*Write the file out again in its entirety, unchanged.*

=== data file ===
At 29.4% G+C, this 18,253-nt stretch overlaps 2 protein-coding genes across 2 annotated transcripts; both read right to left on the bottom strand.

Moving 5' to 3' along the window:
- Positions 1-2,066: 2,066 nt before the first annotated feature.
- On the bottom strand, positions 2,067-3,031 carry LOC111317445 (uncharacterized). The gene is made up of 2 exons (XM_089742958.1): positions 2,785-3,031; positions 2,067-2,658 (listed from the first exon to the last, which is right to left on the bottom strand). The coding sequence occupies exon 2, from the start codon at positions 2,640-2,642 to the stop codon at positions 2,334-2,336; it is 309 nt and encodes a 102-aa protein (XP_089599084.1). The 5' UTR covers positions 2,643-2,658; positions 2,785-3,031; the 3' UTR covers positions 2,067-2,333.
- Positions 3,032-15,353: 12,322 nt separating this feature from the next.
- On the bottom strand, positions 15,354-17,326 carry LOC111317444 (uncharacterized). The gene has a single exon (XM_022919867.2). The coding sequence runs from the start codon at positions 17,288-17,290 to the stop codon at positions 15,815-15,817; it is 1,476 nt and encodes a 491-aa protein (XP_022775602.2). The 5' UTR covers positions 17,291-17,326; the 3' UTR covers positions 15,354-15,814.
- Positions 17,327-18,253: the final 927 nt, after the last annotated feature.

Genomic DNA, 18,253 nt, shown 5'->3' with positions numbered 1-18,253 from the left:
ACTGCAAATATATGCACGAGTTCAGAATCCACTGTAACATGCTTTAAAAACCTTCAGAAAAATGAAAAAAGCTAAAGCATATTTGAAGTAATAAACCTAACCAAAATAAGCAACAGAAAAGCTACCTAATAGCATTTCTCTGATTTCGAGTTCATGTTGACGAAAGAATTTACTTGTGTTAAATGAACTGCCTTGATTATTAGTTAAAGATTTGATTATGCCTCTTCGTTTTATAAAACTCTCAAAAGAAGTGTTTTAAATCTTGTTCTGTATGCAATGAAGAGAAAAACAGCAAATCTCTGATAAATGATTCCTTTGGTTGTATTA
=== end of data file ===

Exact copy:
At 29.4% G+C, this 18,253-nt stretch overlaps 2 protein-coding genes across 2 annotated transcripts; both read right to left on the bottom strand.

Moving 5' to 3' along the window:
- Positions 1-2,066: 2,066 nt before the first annotated feature.
- On the bottom strand, positions 2,067-3,031 carry LOC111317445 (uncharacterized). The gene is made up of 2 exons (XM_089742958.1): positions 2,785-3,031; positions 2,067-2,658 (listed from the first exon to the last, which is right to left on the bottom strand). The coding sequence occupies exon 2, from the start codon at positions 2,640-2,642 to the stop codon at positions 2,334-2,336; it is 309 nt and encodes a 102-aa protein (XP_089599084.1). The 5' UTR covers positions 2,643-2,658; positions 2,785-3,031; the 3' UTR covers positions 2,067-2,333.
- Positions 3,032-15,353: 12,322 nt separating this feature from the next.
- On the bottom strand, positions 15,354-17,326 carry LOC111317444 (uncharacterized). The gene has a single exon (XM_022919867.2). The coding sequence runs from the start codon at positions 17,288-17,290 to the stop codon at positions 15,815-15,817; it is 1,476 nt and encodes a 491-aa protein (XP_022775602.2). The 5' UTR covers positions 17,291-17,326; the 3' UTR covers positions 15,354-15,814.
- Positions 17,327-18,253: the final 927 nt, after the last annotated feature.

Genomic DNA, 18,253 nt, shown 5'->3' with positions numbered 1-18,253 from the left:
ACTGCAAATATATGCACGAGTTCAGAATCCACTGTAACATGCTTTAAAAACCTTCAGAAAAATGAAAAAAGCTAAAGCATATTTGAAGTAATAAACCTAACCAAAATAAGCAACAGAAAAGCTACCTAATAGCATTTCTCTGATTTCGAGTTCATGTTGACGAAAGAATTTACTTGTGTTAAATGAACTGCCTTGATTATTAGTTAAAGATTTGATTATGCCTCTTCGTTTTATAAAACTCTCAAAAGAAGTGTTTTAAATCTTGTTCTGTATGCAATGAAGAGAAAAACAGCAAATCTCTGATAAATGATTCCTTTGGTTGTATTA